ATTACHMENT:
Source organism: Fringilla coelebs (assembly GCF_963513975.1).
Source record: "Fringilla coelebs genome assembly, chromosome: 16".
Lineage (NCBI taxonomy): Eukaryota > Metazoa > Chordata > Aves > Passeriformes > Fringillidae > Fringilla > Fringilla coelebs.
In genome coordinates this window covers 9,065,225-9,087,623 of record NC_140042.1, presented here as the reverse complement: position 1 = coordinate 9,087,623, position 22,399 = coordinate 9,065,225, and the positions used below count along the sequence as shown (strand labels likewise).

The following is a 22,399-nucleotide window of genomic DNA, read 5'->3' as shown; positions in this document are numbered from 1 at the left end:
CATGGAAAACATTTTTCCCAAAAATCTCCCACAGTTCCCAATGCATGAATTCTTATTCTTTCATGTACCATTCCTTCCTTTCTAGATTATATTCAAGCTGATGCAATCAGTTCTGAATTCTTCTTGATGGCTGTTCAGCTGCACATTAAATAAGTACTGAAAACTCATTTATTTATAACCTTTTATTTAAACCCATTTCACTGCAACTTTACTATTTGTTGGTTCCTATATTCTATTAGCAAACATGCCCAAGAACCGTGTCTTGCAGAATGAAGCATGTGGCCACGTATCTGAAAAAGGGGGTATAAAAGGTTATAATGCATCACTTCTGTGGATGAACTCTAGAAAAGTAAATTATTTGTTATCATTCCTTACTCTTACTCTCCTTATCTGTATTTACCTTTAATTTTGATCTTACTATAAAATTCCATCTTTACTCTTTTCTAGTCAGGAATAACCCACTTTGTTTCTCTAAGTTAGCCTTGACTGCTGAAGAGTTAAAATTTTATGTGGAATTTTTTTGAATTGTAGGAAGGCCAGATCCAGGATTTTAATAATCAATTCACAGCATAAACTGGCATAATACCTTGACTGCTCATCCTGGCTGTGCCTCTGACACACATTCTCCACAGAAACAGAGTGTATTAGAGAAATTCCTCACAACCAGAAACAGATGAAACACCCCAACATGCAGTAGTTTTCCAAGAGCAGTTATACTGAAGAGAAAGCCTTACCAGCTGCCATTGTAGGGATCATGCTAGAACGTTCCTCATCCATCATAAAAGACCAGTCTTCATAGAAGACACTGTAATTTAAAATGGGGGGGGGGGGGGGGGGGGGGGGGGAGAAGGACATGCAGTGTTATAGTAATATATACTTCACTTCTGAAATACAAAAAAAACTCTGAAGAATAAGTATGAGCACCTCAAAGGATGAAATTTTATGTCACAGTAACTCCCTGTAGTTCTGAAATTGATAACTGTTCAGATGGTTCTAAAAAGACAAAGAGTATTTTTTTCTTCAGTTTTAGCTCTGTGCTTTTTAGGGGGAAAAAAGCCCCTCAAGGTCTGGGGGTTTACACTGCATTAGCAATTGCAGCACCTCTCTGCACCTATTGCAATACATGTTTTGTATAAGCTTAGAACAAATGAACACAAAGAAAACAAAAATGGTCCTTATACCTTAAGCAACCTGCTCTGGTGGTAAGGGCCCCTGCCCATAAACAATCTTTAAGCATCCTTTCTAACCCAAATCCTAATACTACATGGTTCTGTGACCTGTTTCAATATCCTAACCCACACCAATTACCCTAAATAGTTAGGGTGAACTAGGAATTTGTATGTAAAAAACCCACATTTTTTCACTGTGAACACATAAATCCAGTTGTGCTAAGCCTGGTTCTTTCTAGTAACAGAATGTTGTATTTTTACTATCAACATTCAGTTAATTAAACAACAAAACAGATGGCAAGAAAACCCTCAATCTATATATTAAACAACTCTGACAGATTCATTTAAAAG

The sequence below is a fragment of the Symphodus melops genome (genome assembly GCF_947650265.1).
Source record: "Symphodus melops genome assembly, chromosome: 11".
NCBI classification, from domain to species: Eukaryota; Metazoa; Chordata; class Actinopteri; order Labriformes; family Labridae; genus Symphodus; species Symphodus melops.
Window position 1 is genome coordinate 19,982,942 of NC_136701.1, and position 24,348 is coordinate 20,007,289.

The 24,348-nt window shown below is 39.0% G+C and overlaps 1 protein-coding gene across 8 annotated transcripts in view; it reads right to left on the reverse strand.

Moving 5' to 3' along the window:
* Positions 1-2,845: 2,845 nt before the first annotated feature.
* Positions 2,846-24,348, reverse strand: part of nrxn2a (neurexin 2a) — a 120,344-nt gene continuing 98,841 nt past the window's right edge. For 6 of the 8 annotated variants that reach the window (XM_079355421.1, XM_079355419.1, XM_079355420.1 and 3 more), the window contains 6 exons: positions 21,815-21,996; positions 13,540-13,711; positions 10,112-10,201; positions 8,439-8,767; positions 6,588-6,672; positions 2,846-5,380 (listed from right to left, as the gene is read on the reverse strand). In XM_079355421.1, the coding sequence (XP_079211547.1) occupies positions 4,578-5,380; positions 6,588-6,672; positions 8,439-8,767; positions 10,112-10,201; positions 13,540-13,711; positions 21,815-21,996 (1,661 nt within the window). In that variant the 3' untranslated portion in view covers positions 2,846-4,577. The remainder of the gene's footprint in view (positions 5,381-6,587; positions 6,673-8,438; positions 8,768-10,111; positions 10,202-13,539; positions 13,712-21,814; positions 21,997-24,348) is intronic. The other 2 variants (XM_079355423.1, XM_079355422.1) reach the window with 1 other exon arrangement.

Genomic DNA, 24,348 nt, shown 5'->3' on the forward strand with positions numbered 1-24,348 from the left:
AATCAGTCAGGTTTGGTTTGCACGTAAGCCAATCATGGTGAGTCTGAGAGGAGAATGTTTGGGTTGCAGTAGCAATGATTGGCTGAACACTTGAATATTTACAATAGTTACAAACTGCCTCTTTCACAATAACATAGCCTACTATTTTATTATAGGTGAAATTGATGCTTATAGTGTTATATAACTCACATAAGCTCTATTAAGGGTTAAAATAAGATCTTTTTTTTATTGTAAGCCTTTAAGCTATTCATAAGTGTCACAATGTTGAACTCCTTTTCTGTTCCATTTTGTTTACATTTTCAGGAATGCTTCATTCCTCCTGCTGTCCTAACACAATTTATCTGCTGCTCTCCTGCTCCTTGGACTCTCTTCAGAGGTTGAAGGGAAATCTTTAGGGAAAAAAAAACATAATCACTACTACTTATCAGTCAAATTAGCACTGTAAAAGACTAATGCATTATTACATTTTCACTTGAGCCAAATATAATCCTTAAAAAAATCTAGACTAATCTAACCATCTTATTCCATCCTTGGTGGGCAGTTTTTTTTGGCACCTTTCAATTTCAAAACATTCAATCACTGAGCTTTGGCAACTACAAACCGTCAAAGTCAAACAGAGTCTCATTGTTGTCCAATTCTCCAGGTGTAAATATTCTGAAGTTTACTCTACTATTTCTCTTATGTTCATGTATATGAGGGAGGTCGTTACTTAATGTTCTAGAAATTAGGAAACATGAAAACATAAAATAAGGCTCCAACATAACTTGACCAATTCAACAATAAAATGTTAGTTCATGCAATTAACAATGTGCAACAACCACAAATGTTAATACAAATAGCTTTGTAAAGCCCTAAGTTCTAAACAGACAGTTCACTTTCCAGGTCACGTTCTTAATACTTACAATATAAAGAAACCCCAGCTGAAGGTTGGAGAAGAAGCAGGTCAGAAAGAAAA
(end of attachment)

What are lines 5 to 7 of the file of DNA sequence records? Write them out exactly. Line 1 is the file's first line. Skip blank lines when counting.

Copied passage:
The following is a 22,399-nucleotide window of genomic DNA, read 5'->3' as shown; positions in this document are numbered from 1 at the left end:
CATGGAAAACATTTTTCCCAAAAATCTCCCACAGTTCCCAATGCATGAATTCTTATTCTTTCATGTACCATTCCTTCCTTTCTAGATTATATTCAAGCTGATGCAATCAGTTCTGAATTCTTCTTGATGGCTGTTCAGCTGCACATTAAATAAGTACTGAAAACTCATTTATTTATAACCTTTTATTTAAACCCATTTCACTGCAACTTTACTATTTGTTGGTTCCTATATTCTATTAGCAAACATGCCCAAGAACCGTGTCTTGCAGAATGAAGCATGTGGCCACGTATCTGAAAAAGGGGGTATAAAAGGTTATAATGCATCACTTCTGTGGATGAACTCTAGAAAAGTAAATTATTTGTTATCATTCCTTACTCTTACTCTCCTTATCTGTATTTACCTTTAATTTTGATCTTACTATAAAATTCCATCTTTACTCTTTTCTAGTCAGGAATAACCCACTTTGTTTCTCTAAGTTAGCCTTGACTGCTGAAGAGTTAAAATTTTATGTGGAATTTTTTTGAATTGTAGGAAGGCCAGATCCAGGATTTTAATAATCAATTCACAGCATAAACTGGCATAATACCTTGACTGCTCATCCTGGCTGTGCCTCTGACACACATTCTCCACAGAAACAGAGTGTATTAGAGAAATTCCTCACAACCAGAAACAGATGAAACACCCCAACATGCAGTAGTTTTCCAAGAGCAGTTATACTGAAGAGAAAGCCTTACCAGCTGCCATTGTAGGGATCATGCTAGAACGTTCCTCATCCATCATAAAAGACCAGTCTTCATAGAAGACACTGTAATTTAAAATGGGGGGGGGGGGGGGGGGGGGGGGGGAGAAGGACATGCAGTGTTATAGTAATATATACTTCACTTCTGAAATACAAAAAAAACTCTGAAGAATAAGTATGAGCACCTCAAAGGATGAAATTTTATGTCACAGTAACTCCCTGTAGTTCTGAAATTGATAACTGTTCAGATGGTTCTAAAAAGACAAAGAGTATTTTTTTCTTCAGTTTTAGCTCTGTGCTTTTTAGGGGGAAAAAAGCCCCTCAAGGTCTGGGGGTTTACACTGCATTAGCAATTGCAGCACCTCTCTGCACCTATTGCAATACATGTTTTGTATAAGCTTAGAACAAATGAACACAAAGAAAACAAAAATGGTCCTTATACCTTAAGCAACCTGCTCTGGTGGTAAGGGCCCCTGCCCATAAACAATCTTTAAGCATCCTTTCTAACCCAAATCCTAATACTACATGGTTCTGTGACCTGTTTCAATATCCTAACCCACACCAATTACCCTAAATAGTTAGGGTGAACTAGGAATTTGTATGTAAAAAACCCACATTTTTTCACTGTGAACACATAAATCCAGTTGTGCTAAGCCTGGTTCTTTCTAGTAACAGAATGTTGTATTTTTACTATCAACATTCAGTTAATTAAACAACAAAACAGATGGCAAGAAAACCCTCAATCTATATATTAAACAACTCTGACAGATTCATTTAAAAG

The sequence below is a fragment of the Symphodus melops genome (genome assembly GCF_947650265.1).